" I'm the one who must give answers about the unpreparedness of the German army," Chief of German Army Lieutenant General Alfons Mais posted on social media just days after the war broke out, in a post critical of his country. "For decades, we conducted a mistaken military policy," lamented former Minister of Defense Ursula von der Leyen. It seems clear, now that it is enjoying the public legitimacy it previously lacked, that the time has come for the German military’s star to shine once more.
And this time, one relatively small country, one with a thriving arms industry and "special relations" with Germany, suddenly finds itself at the heart of the German procurement campaign. What began in the 1990s with unilateral and one-time German compensation to Israel in the form of submarines, has in the past decade become a closer and more reciprocal security relationship than ever, turning over billions of euros. UAVs built in Israel, air-to-surface missiles fired from UAVs developed by Israel's defense industry, small arms, German warships, electronic warfare systems and of course sophisticated submarines made in Germany - all have already changed hands. Even Israel’s Arrow 3 missile defense system with its state-of-the-art radar is there for purchase, as is the Iron Dome system for short-range rocket defense.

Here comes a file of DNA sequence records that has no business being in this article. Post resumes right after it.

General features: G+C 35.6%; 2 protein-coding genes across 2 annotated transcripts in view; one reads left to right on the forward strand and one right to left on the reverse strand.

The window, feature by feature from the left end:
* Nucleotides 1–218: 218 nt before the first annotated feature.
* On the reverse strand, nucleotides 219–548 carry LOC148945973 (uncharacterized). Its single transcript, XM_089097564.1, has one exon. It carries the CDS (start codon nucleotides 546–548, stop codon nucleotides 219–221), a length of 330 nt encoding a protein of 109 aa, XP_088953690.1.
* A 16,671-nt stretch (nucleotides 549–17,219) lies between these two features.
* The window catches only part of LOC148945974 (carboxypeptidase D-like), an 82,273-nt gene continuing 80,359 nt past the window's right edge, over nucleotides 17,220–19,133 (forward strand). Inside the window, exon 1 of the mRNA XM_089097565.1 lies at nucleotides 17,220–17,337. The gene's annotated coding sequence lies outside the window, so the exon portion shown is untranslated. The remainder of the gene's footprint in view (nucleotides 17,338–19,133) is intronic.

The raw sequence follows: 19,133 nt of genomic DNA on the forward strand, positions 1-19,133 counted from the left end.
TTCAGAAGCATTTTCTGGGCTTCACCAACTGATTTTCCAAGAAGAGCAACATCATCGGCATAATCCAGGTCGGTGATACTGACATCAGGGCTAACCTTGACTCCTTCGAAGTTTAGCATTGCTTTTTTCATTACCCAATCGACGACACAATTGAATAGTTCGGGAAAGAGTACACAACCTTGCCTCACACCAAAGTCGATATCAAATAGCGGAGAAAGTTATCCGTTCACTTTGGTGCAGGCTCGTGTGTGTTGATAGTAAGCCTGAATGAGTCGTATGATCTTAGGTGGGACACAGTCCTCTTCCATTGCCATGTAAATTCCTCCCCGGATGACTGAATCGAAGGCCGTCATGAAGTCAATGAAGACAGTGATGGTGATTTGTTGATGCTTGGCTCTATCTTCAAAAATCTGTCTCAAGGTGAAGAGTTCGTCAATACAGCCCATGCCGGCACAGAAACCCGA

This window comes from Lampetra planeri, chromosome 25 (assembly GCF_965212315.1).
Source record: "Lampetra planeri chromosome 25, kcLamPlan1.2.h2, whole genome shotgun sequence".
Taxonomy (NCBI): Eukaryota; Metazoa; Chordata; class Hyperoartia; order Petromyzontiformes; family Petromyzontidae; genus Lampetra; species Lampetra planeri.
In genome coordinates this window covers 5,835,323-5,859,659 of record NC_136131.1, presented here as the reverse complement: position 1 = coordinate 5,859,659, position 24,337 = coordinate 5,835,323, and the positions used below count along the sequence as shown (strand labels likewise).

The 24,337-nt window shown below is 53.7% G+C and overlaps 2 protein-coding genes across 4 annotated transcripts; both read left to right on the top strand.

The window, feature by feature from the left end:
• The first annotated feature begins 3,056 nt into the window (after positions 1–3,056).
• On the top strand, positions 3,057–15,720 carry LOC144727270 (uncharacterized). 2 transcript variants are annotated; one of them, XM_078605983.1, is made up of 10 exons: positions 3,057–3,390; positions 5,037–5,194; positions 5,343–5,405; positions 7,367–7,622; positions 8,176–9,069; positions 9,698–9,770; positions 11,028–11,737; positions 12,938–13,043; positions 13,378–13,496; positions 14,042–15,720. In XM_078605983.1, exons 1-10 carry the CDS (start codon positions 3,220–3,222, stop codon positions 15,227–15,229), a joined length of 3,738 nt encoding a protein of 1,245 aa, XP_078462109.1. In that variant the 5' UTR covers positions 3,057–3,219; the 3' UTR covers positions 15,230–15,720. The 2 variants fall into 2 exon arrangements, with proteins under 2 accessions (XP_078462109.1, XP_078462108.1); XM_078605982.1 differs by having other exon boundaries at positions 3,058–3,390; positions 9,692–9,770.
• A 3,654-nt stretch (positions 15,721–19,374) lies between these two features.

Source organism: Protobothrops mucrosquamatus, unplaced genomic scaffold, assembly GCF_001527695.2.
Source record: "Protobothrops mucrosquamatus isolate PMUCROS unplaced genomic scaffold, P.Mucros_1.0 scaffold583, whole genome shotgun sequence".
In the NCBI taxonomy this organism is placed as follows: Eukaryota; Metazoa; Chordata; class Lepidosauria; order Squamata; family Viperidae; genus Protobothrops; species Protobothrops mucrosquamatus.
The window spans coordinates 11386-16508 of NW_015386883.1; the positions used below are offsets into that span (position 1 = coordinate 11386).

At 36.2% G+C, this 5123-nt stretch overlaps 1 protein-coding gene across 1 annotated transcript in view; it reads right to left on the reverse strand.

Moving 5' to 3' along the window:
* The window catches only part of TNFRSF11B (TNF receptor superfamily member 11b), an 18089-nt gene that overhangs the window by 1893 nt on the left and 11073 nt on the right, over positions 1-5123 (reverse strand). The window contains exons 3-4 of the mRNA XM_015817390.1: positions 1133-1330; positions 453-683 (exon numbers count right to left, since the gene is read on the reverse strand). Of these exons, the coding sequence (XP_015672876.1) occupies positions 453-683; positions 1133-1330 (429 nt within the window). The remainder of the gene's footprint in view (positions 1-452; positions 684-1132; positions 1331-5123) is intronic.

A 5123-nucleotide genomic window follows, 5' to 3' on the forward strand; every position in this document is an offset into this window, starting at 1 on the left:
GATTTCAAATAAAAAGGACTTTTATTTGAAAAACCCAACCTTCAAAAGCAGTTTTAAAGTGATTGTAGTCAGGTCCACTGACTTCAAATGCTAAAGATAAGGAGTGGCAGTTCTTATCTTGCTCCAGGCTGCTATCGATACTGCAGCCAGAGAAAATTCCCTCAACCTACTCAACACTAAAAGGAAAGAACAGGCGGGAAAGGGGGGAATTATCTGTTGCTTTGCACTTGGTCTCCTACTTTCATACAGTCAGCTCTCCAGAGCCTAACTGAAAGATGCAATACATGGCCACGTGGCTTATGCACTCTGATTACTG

The German switch of direction, the Zeitenwende ("change of eras") mentioned by Scholz, catches Israel when it has closer than ever security relations with Europe's biggest economy, meaning an opportunity for a financial bonanza. "From the moment the German army's procurement list was published, that is, the key areas where it intends to spend the €100 billion, the phones have not stopped ringing," an Israeli source familiar with security procurement relations between the two countries told "Globes". "Every Israeli company, state-owned or private, believes it can find an item that fits the systems it develops, and that now is the time to sell to the Germans."